"High blood pressure, cheeriness at breakfast, a mellowing political philosophy, and an inability to drink more than half a bottle of proof spirits at cocktail time without falling over the fire irons all suggest dark wings hovering overhead and the impending midnight crank of the raven."
 In 1940, Beebe came to Nevada to review the premier of the film Virginia City, starring Errol Flynn. Beebe saw the movie at Piper's Opera House and despised it, but he fell in love with the historic mining town.
The same year, Beebe met Charles Clegg while both were houseguests at the Washington, DC home of Evalyn Walsh McLean, owner of the fabled Hope Diamond.
Clegg and Beebe (above) in the dining salon of their private railway car, the Virginia City.
Beebe, headed for the San Francisco Opera, is seen looking very chic in the Garden Court of the Palace Hotel. The photo (above) appeared in Holiday magazine. Beebe was a major contributor to Holiday, and appeared frequently in the magazine. Holiday, especially during the 1940s through 1950s, was a society and travel magazine.
Beebe and Clegg soon developed a personal and professional relationship that continued for the rest of Beebe's life. Clegg was an athletic young man with his own sense of style. He joined the Navy during World War Two, but the two men maintained their relationship. By the standards of the era, the relationship Beebe and Clegg shared was relatively open and well known. Beebe always called Clegg his “partner”, and could be credited with coining the term now so prominently used when referring to gay relationships. Previously, Beebe had been involved with society photographer Jerome Zerbe. But it was Clegg who became his long-time companion, friend, and business associate. In 1949, Beebe, tired of the social world he literally invented in New York City, moved with Clegg into the old Piper mansion in far, far away Virginia City, Nevada. He bought the Territorial Enterprise, once made famous by Mark Twain, but then moribund. He traded his top hat for a Stetson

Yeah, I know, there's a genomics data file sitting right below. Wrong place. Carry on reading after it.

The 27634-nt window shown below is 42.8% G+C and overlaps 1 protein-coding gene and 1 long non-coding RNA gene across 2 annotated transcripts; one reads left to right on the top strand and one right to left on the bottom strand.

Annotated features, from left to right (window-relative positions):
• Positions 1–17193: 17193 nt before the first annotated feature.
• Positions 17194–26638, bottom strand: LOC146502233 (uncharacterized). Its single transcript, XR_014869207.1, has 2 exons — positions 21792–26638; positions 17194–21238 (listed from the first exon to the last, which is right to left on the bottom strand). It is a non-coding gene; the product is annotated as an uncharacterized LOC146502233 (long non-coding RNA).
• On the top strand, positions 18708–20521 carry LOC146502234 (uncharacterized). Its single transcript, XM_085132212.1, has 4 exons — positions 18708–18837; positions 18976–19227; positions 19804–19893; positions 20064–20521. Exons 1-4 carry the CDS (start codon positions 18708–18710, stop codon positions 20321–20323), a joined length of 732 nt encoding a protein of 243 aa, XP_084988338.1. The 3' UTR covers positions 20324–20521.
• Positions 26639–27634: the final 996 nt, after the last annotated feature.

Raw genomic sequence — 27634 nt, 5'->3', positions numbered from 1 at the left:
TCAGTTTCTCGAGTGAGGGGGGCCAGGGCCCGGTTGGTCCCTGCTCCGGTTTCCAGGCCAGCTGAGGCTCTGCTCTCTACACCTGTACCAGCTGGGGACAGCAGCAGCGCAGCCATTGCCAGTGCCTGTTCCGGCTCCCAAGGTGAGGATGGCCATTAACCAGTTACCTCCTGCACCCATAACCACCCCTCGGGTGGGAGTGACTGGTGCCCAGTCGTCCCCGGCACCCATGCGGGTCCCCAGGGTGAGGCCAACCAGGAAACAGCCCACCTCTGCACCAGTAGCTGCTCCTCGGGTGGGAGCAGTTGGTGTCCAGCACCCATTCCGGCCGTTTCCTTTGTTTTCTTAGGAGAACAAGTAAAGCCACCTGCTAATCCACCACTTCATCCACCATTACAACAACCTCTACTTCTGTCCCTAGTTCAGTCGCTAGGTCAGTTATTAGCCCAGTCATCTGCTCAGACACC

With Clegg, he revived the paper with a flourish that often left Nevadans in a state of bewilderment. The the Territorial Enterprise had over six thousand subscribers and became one of the more prestigious weeklies in the nation. Authors such as Bernard DeVoto and Walter Van Tilburg Clark contributed regularly.
The editorial policy, as one reader explained it, was “pro-prostitution, pro-alcohol, pro-private-railroad cars-for-the-few and fearlessly anti-poor folks, anti-progress, anti-religion, anti-union, anti-diet, anti-vivisection, and anti-prepared breakfast food.” He fought efforts to move a brothel away from a school with the slogan “Don’t move the girls; move the school.”
Although they lived in a small, rural, conservative community, Beebe and Clegg did nothing to conceal their homosexuality. Nevertheless, oral histories note that while most residents disapproved of a gay lifestyle, they chose to overlook it, in part because the men were improving the community. In addition, Comstockers were perhaps following a western tradition of minding one's own business. It also helped that Beebe bought the town a new fire engine.
Beebe pours Clegg a drink in the lounge area of the Gold Coast, their first private railway car.
Robert Hanley, a Hollywood set designer for Auntie Mame and a friend of Clegg’s, was hired to redecorate both car's interior into the style now referred to as Venetian Renaissance Baroque: